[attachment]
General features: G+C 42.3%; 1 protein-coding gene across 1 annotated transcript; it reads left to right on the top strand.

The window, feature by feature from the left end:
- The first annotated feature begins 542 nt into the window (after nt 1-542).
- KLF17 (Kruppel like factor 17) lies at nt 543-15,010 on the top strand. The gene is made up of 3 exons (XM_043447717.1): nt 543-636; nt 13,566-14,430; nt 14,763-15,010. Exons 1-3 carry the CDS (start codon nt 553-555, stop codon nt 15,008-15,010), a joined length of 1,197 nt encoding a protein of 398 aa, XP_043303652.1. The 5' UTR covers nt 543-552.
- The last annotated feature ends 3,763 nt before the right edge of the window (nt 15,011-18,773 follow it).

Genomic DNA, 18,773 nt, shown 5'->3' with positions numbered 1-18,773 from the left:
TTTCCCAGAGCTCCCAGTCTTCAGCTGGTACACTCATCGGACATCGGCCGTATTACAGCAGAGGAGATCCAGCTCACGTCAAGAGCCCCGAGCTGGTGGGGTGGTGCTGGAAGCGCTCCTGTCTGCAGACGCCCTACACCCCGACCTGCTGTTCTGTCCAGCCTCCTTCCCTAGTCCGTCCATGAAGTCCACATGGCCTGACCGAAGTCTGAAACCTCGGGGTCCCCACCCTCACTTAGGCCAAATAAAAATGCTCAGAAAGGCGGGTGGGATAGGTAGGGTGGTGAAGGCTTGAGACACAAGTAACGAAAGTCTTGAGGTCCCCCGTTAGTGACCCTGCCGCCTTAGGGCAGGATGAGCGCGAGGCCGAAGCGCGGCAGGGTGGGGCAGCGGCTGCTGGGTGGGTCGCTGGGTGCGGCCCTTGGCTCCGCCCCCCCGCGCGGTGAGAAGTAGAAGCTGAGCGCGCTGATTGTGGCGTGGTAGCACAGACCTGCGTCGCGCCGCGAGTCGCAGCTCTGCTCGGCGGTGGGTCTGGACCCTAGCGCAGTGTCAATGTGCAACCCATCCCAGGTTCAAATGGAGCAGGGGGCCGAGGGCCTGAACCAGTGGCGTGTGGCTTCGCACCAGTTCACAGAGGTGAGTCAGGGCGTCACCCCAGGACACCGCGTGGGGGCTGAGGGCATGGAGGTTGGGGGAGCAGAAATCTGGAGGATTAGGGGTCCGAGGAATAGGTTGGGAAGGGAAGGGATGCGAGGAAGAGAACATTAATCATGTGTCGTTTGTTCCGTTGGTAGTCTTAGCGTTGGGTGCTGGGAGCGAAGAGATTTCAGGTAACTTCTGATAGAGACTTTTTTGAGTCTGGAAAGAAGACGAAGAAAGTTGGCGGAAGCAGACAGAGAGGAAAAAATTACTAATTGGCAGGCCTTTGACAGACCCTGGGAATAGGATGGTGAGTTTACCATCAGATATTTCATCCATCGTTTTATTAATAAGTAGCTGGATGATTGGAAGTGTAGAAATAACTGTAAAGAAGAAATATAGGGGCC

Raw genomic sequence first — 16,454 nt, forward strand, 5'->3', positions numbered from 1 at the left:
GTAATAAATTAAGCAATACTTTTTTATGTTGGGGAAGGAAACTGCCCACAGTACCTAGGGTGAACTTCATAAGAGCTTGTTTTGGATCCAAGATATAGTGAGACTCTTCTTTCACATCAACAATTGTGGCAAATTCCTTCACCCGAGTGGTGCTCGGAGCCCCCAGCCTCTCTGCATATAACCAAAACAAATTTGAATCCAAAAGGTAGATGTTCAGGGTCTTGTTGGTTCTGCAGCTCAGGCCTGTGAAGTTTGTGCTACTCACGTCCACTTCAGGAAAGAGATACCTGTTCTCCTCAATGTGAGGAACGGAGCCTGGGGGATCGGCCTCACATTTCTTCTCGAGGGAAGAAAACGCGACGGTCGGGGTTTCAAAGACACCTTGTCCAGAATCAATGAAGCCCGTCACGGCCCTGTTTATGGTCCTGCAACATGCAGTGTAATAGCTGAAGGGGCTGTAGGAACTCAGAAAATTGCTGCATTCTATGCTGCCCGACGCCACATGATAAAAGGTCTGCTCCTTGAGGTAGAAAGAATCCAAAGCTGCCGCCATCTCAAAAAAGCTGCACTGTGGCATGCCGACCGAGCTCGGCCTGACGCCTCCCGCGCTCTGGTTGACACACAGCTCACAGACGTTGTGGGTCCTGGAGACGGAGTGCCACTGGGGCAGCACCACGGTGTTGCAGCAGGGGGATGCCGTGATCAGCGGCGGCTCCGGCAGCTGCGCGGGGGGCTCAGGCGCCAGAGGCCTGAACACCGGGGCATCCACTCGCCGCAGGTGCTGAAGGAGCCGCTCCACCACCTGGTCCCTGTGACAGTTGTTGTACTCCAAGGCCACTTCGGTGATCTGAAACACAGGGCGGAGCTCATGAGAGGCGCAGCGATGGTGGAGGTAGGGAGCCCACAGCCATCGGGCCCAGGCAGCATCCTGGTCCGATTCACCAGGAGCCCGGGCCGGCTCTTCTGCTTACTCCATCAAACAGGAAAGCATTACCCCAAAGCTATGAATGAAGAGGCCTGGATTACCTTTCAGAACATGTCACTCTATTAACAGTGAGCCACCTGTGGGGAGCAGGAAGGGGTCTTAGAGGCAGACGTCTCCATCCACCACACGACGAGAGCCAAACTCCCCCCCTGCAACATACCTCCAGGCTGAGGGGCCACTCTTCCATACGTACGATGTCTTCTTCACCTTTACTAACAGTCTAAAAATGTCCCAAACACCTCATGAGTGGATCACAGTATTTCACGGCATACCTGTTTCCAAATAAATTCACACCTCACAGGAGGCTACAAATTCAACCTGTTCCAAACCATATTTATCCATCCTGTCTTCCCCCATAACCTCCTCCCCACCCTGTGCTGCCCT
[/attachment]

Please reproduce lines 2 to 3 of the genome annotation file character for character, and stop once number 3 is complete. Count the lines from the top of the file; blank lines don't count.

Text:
The window, feature by feature from the left end:
- The first annotated feature begins 542 nt into the window (after nt 1-542).